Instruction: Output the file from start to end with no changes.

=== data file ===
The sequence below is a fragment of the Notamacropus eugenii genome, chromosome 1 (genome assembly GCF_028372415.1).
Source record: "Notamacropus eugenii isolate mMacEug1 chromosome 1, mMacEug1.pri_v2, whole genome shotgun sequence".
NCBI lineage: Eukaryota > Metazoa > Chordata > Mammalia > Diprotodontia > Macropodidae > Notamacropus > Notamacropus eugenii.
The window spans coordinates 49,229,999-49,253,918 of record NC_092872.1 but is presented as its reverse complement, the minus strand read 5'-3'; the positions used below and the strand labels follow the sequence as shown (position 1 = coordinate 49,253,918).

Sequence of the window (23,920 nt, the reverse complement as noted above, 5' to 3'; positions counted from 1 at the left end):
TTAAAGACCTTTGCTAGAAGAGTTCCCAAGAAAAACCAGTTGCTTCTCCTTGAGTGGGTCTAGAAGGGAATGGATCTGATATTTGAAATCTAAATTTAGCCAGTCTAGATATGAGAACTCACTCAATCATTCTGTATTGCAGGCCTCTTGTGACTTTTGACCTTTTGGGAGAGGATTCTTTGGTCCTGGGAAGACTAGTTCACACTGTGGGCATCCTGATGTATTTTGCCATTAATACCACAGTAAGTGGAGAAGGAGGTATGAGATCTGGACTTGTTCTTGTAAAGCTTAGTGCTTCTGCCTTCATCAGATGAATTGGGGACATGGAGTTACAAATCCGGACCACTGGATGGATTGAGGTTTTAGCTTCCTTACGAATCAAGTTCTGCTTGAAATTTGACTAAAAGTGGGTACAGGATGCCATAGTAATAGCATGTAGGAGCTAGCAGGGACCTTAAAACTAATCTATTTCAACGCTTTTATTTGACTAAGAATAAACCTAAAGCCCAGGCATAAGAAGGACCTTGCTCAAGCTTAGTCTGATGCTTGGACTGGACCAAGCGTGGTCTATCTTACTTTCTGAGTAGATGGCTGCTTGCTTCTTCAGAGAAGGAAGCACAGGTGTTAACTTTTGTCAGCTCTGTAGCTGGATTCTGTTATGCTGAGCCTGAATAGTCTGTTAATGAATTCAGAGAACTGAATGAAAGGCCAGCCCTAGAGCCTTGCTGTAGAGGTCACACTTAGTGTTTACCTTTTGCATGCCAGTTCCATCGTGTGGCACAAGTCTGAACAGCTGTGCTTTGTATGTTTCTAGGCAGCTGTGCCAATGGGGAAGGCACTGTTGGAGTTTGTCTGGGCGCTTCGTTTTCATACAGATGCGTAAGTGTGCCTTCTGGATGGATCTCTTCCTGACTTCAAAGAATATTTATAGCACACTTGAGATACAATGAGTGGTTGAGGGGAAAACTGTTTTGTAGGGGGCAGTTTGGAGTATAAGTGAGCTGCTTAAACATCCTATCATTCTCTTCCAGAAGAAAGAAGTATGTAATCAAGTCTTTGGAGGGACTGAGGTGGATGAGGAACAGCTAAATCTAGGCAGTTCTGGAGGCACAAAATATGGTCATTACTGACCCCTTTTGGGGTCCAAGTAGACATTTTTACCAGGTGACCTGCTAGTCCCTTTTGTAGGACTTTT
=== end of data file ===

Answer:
The sequence below is a fragment of the Notamacropus eugenii genome, chromosome 1 (genome assembly GCF_028372415.1).
Source record: "Notamacropus eugenii isolate mMacEug1 chromosome 1, mMacEug1.pri_v2, whole genome shotgun sequence".
NCBI lineage: Eukaryota > Metazoa > Chordata > Mammalia > Diprotodontia > Macropodidae > Notamacropus > Notamacropus eugenii.
The window spans coordinates 49,229,999-49,253,918 of record NC_092872.1 but is presented as its reverse complement, the minus strand read 5'-3'; the positions used below and the strand labels follow the sequence as shown (position 1 = coordinate 49,253,918).

Sequence of the window (23,920 nt, the reverse complement as noted above, 5' to 3'; positions counted from 1 at the left end):
TTAAAGACCTTTGCTAGAAGAGTTCCCAAGAAAAACCAGTTGCTTCTCCTTGAGTGGGTCTAGAAGGGAATGGATCTGATATTTGAAATCTAAATTTAGCCAGTCTAGATATGAGAACTCACTCAATCATTCTGTATTGCAGGCCTCTTGTGACTTTTGACCTTTTGGGAGAGGATTCTTTGGTCCTGGGAAGACTAGTTCACACTGTGGGCATCCTGATGTATTTTGCCATTAATACCACAGTAAGTGGAGAAGGAGGTATGAGATCTGGACTTGTTCTTGTAAAGCTTAGTGCTTCTGCCTTCATCAGATGAATTGGGGACATGGAGTTACAAATCCGGACCACTGGATGGATTGAGGTTTTAGCTTCCTTACGAATCAAGTTCTGCTTGAAATTTGACTAAAAGTGGGTACAGGATGCCATAGTAATAGCATGTAGGAGCTAGCAGGGACCTTAAAACTAATCTATTTCAACGCTTTTATTTGACTAAGAATAAACCTAAAGCCCAGGCATAAGAAGGACCTTGCTCAAGCTTAGTCTGATGCTTGGACTGGACCAAGCGTGGTCTATCTTACTTTCTGAGTAGATGGCTGCTTGCTTCTTCAGAGAAGGAAGCACAGGTGTTAACTTTTGTCAGCTCTGTAGCTGGATTCTGTTATGCTGAGCCTGAATAGTCTGTTAATGAATTCAGAGAACTGAATGAAAGGCCAGCCCTAGAGCCTTGCTGTAGAGGTCACACTTAGTGTTTACCTTTTGCATGCCAGTTCCATCGTGTGGCACAAGTCTGAACAGCTGTGCTTTGTATGTTTCTAGGCAGCTGTGCCAATGGGGAAGGCACTGTTGGAGTTTGTCTGGGCGCTTCGTTTTCATACAGATGCGTAAGTGTGCCTTCTGGATGGATCTCTTCCTGACTTCAAAGAATATTTATAGCACACTTGAGATACAATGAGTGGTTGAGGGGAAAACTGTTTTGTAGGGGGCAGTTTGGAGTATAAGTGAGCTGCTTAAACATCCTATCATTCTCTTCCAGAAGAAAGAAGTATGTAATCAAGTCTTTGGAGGGACTGAGGTGGATGAGGAACAGCTAAATCTAGGCAGTTCTGGAGGCACAAAATATGGTCATTACTGACCCCTTTTGGGGTCCAAGTAGACATTTTTACCAGGTGACCTGCTAGTCCCTTTTGTAGGACTTTT